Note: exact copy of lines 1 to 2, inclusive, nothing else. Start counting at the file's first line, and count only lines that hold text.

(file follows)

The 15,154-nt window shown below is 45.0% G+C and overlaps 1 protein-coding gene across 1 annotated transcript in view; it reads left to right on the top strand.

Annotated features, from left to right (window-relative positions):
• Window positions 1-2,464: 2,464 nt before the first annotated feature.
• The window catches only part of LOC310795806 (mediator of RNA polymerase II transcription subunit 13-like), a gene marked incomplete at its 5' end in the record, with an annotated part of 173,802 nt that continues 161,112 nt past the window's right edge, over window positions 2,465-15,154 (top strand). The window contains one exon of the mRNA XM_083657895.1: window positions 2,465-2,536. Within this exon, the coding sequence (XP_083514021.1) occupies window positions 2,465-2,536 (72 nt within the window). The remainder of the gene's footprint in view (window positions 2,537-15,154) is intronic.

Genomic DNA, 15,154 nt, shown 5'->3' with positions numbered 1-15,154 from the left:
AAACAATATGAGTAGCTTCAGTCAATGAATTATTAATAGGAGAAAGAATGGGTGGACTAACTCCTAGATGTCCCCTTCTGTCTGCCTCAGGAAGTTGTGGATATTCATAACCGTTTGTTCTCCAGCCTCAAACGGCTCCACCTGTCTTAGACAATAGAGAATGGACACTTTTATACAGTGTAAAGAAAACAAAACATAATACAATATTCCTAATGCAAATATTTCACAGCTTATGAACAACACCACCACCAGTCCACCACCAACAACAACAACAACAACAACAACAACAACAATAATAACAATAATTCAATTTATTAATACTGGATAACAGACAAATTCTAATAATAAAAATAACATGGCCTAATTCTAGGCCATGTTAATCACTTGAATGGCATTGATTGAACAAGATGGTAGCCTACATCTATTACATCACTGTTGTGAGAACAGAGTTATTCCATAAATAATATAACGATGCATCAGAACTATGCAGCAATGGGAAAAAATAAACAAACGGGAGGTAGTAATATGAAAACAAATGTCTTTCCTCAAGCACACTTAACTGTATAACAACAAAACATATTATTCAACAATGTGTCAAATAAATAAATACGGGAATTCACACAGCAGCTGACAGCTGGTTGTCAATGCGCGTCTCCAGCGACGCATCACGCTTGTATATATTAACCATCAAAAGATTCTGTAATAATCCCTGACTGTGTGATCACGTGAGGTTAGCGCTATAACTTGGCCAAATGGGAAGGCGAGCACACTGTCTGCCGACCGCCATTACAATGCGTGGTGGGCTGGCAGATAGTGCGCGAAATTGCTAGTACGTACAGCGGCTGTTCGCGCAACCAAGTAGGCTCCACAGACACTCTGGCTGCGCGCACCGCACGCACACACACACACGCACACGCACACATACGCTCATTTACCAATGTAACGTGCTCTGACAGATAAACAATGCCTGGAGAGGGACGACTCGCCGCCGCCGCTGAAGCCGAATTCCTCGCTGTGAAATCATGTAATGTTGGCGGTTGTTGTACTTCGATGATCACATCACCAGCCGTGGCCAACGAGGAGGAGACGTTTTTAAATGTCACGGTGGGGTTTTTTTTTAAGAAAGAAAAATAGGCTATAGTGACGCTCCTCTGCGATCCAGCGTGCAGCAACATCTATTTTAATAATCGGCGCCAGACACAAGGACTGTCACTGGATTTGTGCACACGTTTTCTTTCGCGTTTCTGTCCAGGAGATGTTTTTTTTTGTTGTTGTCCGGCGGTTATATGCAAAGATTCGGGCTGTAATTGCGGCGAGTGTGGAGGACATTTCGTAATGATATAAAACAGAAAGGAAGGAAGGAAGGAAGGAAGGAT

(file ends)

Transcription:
The 15,154-nt window shown below is 45.0% G+C and overlaps 1 protein-coding gene across 1 annotated transcript in view; it reads left to right on the top strand.

Annotated features, from left to right (window-relative positions):